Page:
Knowledge Base - Financial Tools
Simplified Annual Plan
Much has been written on the topic of financial plans for business. Our goal is not to duplicate that here, but rather to provide an outline of the key points.
Why have a financial plan:
- Identifies conditions management believes will achieve the desired results.
- Provides a roadmap to where the company wishes to go.
- When compared with actual results, benchmarks identified in a plan provide a way to determine if the business is on track or requires mid course corrections.
- The process provides a focused opportunity for management to think through what will happen in the year ahead.
- A foundation on which to base incentives to help achieve the financial goals.
- A tool for managing seasonal cash needs. If prepared with interactive assumptions, the plan can be used to perform if / than analysis.
- A tool to predict personnel and hiring needs.
- Use to support borrowing needs and strategies with lenders.
- The plan becomes a vehicle to communicate where a company is going both internally and externally.
Key Components of a financial plan
- Summary of Assumptions
- Projected Balance Sheet
- Projected Income Statement
- Projected Cash-flow and Borrowing Needs
- Resulting Operating Statistics and Indicators
Establishing solid assumptions is a key to building a credible financial plan.
The assumptions required will vary by business but should include:
- Gross Revenues – broken down by product line, customer type or other natural grouping
- Seasonal flow of revenue throughout the year
- Expected volume changes
- Price changes during the year
- Relationship between material, wages and revenues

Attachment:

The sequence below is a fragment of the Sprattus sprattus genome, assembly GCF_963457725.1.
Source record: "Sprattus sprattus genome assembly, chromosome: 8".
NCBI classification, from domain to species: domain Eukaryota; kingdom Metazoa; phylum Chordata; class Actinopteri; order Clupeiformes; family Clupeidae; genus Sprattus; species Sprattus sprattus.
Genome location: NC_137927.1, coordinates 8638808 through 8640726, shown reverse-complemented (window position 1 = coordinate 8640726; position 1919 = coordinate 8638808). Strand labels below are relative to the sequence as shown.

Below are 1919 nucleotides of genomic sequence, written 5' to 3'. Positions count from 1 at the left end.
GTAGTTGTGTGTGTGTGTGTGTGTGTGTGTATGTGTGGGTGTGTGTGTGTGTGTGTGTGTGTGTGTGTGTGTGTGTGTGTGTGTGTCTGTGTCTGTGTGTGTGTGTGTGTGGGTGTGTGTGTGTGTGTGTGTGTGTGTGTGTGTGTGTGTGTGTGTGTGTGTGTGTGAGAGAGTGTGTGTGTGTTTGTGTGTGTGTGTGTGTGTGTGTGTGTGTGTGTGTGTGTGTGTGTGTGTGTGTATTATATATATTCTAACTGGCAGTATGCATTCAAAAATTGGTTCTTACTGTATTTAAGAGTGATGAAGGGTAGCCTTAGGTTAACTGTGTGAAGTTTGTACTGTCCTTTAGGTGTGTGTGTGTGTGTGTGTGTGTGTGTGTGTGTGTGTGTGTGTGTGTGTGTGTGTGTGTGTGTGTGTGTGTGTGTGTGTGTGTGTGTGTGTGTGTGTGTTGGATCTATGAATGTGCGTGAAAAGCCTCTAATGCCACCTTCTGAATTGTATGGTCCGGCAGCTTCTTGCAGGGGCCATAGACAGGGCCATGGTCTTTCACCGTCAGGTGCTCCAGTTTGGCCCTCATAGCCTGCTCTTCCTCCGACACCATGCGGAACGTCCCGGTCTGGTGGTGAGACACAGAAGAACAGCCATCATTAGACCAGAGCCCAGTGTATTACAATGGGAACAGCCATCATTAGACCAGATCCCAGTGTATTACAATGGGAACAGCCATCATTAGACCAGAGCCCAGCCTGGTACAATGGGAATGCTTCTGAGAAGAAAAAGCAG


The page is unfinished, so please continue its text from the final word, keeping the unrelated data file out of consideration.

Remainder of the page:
- Anticipated wage rate changes
- Expected employment levels and hiring patterns
- Other costs that vary with revenues: commissions, shipping, shop overhead, etc.
- Cost that vary with wages: employee benefits, payroll taxes, training, and the like.
- Pay particular attention to changes in benefit coverage, rates, and employee contribution
- Operating Expenses: rent, utilities, depreciation, supplies, communication, professional fees, insurance, etc.
- Interest Rates.
- Payroll tax rates.
- Income tax rates.
- Timing of Receivable collections.
- Timing of payments on accounts payable.
- Increase / decrease in inventory levels.
- Debt payments.
- Fixed asset purchases.
Laying this all out in an electronic spreadsheet so that assumptions can be changed to show what happens under different scenarios will make this a powerful tool for managing the business.
A key part of the financial plan process is to report actual results against that plan and to investigate deviations to determine if corrective action is required. It is beneficial to periodically update the plan to account for real-life changes in assumptions and business conditions.